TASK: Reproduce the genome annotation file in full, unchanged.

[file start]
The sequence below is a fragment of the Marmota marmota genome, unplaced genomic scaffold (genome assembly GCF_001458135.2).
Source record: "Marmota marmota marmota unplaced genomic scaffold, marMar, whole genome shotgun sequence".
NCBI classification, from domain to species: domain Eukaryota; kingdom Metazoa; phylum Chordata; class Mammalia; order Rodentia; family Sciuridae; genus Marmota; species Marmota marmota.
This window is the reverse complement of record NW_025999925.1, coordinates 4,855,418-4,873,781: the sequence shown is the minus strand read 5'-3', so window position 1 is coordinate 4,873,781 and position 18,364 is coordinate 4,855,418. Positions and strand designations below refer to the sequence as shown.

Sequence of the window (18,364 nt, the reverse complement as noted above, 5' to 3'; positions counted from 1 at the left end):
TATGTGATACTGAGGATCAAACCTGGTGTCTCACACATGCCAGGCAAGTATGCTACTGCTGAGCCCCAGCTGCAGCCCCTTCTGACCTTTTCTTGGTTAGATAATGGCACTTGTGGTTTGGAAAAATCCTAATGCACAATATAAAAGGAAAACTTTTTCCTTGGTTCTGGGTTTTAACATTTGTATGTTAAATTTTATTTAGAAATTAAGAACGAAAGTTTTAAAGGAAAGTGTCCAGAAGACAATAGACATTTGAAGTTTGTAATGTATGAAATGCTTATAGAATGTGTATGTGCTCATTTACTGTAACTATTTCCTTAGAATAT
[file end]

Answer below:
The sequence below is a fragment of the Marmota marmota genome, unplaced genomic scaffold (genome assembly GCF_001458135.2).
Source record: "Marmota marmota marmota unplaced genomic scaffold, marMar, whole genome shotgun sequence".
NCBI classification, from domain to species: domain Eukaryota; kingdom Metazoa; phylum Chordata; class Mammalia; order Rodentia; family Sciuridae; genus Marmota; species Marmota marmota.
This window is the reverse complement of record NW_025999925.1, coordinates 4,855,418-4,873,781: the sequence shown is the minus strand read 5'-3', so window position 1 is coordinate 4,873,781 and position 18,364 is coordinate 4,855,418. Positions and strand designations below refer to the sequence as shown.

Sequence of the window (18,364 nt, the reverse complement as noted above, 5' to 3'; positions counted from 1 at the left end):
TATGTGATACTGAGGATCAAACCTGGTGTCTCACACATGCCAGGCAAGTATGCTACTGCTGAGCCCCAGCTGCAGCCCCTTCTGACCTTTTCTTGGTTAGATAATGGCACTTGTGGTTTGGAAAAATCCTAATGCACAATATAAAAGGAAAACTTTTTCCTTGGTTCTGGGTTTTAACATTTGTATGTTAAATTTTATTTAGAAATTAAGAACGAAAGTTTTAAAGGAAAGTGTCCAGAAGACAATAGACATTTGAAGTTTGTAATGTATGAAATGCTTATAGAATGTGTATGTGCTCATTTACTGTAACTATTTCCTTAGAATAT